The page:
Authors: Ronald K.L. Collins and David M. Skover

Publisher: Top Five Books (February 28, 2013)

ISBN: 193893802X


Over the years, I've accumulated a veritable library of books, films, and CDs by, for, and about The Beats. Beyond editions of long unpublished manuscripts like Jack Kerouac's The Sea is My Brother (2010) or the Kerouac/Burroughs And the Hippos Boiled in Their Tanks (2008), I thought everything we'd ever need to know about Kerouac, William Burroughs, Allen Ginsberg, and their circles was pretty much well documented and on the record.

So what surprised me most about Mania by Ronald K.L. Collins and David M. Skover was their fresh take on the darker forces that drove the Beats from essentially being social misfits and criminals into cultural icons that spearheaded a literary movement. Appropriately, the impressionistic biography opens with Beat friend Lucien Carr stabbing David Kammerer to death, the first of a series of illegal activities that put the Beat mindset outside the norm. For example, friends of Kerouac, Ginsberg, and Burroughs included junkie Herbert Huncke who introduced heroin and grand larceny to the young college gang. In addition, the hard-living Bill Cannastra and Neal Cassady were also all about pushing life to the limits with drink, sex, and drugs.

The Beats, of course, lionized and mythologized these characters as well as each other. For example, Allen Ginsberg looked at mental illness, and the associations it had with homosexuality in the late 1950s, when he dedicated his Howl to his fellow asylum inmate Carl Solomon. Of the main group, no one crossed the line harder than William Burroughs who fled to Mexico to avoid drug prosecution where he shot his common-law wife, Joan Vollmer Adams, in the forehead while playing a "William Tell" game. Legal issues spilled over into the publications of their boundary-pushing verse and novels, as in the obscenity case the government brought against Ginsberg's Howl and his publisher, fellow poet Lawrence Ferlinghetti.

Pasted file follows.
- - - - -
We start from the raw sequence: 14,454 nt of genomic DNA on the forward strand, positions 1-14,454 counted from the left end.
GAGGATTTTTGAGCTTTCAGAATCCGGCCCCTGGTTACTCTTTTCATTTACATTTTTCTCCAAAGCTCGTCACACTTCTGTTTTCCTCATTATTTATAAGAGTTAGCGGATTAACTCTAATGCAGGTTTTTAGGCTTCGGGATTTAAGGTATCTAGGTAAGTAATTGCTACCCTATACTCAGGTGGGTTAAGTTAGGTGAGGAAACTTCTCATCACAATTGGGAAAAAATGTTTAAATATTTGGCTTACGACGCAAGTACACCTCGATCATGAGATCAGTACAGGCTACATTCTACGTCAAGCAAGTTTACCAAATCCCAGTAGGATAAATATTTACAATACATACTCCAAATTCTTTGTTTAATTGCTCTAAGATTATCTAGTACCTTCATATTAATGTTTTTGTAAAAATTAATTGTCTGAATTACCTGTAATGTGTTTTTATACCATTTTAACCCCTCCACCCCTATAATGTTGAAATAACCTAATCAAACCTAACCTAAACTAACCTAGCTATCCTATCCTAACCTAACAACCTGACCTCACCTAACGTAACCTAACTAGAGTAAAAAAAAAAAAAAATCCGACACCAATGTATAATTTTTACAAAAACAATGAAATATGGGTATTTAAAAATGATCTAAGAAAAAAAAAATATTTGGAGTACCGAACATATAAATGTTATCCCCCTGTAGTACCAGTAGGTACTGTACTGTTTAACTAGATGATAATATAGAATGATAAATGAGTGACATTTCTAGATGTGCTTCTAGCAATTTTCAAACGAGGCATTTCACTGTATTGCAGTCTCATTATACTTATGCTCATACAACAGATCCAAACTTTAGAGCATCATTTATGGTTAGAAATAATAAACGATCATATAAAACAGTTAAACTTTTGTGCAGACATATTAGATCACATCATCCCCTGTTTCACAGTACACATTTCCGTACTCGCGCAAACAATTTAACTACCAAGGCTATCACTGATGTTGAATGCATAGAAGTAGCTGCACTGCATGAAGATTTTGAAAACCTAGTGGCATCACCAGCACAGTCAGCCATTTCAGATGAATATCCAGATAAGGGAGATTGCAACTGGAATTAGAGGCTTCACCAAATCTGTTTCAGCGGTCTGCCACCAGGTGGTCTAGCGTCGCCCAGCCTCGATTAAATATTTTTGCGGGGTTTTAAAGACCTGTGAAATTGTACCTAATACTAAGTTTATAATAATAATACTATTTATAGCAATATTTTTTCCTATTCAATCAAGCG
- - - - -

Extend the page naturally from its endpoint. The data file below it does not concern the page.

In short, Collins and Skover have brought together the elements that defined the "mania" of the Beats—the acts of civil disobedience, those of social defiance, those of perceived mental illness, those of overt criminality, and those that were milestones in both literature and popular culture. Still, Collins and Skover aren't really presenting anything in their main text that is unknown by anyone who's kept up with Beat scholarship. It's how they've assembled the material to emphasize the various aspects of the "mania" that sheds new light into the decades old story.

 In many ways, both then and now, the Beats would be seen by many as outrageous reprobates who should be incarcerated or in rehab, not on the best-seller lists or taught in college classrooms. Whether you see the Beats as cultural heroes, overrated literary figures, or strange predecessors to the counter-culture of the 1960s, Mania is a well-researched study well worth the time of readers already familiar with the Beats or new generations who have yet to meet the gang that started so much.

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